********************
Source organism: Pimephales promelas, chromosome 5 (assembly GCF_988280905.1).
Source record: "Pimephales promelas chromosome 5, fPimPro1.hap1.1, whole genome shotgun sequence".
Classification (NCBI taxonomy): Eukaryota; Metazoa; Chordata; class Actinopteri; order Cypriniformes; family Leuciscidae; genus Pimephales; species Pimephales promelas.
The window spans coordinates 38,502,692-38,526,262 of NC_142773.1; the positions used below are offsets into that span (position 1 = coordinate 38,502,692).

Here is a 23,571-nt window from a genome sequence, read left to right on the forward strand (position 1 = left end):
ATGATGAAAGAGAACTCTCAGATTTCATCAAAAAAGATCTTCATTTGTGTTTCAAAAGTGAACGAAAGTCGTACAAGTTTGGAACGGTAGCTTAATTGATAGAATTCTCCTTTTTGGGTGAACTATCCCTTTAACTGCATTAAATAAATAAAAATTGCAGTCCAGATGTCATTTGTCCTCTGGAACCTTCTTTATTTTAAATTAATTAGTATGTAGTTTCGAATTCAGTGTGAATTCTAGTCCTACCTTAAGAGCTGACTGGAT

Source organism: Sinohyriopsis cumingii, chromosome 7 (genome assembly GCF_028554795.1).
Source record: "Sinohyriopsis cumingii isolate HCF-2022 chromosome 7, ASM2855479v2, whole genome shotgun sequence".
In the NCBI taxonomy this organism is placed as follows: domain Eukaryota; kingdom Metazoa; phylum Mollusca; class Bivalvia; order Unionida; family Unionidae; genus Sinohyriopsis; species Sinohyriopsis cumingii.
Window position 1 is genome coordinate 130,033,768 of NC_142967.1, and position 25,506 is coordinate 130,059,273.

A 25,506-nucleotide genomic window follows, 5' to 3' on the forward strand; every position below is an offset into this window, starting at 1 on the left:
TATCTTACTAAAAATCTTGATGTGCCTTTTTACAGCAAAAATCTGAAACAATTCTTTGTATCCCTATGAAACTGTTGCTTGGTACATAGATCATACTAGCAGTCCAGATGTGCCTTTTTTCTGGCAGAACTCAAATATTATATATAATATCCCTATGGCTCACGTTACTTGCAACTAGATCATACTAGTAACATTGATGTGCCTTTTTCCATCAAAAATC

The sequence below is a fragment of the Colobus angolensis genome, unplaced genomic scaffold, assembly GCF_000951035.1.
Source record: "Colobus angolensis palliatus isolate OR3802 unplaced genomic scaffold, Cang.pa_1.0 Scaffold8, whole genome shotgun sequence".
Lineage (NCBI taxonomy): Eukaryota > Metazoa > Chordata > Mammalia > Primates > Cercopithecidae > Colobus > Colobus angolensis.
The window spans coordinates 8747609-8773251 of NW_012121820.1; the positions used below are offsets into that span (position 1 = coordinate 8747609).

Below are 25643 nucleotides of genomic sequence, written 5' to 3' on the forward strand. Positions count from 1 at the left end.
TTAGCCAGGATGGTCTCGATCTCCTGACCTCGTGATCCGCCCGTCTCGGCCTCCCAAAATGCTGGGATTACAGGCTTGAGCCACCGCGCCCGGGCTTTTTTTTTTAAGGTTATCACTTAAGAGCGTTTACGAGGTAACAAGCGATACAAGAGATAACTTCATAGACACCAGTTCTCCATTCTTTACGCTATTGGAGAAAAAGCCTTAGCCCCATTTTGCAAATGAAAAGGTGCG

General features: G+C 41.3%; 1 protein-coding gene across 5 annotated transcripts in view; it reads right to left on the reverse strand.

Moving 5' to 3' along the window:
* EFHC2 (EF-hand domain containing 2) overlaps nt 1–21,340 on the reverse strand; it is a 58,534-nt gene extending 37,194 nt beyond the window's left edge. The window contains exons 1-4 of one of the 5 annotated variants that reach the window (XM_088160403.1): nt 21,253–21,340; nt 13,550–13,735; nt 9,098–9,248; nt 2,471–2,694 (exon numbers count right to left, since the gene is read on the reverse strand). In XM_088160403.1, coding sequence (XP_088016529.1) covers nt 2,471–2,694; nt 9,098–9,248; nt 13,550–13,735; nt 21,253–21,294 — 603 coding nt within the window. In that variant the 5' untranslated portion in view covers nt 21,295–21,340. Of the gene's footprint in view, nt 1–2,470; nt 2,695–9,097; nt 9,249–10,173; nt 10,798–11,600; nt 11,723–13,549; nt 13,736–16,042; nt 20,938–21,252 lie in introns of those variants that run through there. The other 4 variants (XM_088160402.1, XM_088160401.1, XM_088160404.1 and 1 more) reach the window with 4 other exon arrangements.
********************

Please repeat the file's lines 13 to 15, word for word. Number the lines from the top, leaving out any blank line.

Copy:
The sequence below is a fragment of the Colobus angolensis genome, unplaced genomic scaffold, assembly GCF_000951035.1.
Source record: "Colobus angolensis palliatus isolate OR3802 unplaced genomic scaffold, Cang.pa_1.0 Scaffold8, whole genome shotgun sequence".
Lineage (NCBI taxonomy): Eukaryota > Metazoa > Chordata > Mammalia > Primates > Cercopithecidae > Colobus > Colobus angolensis.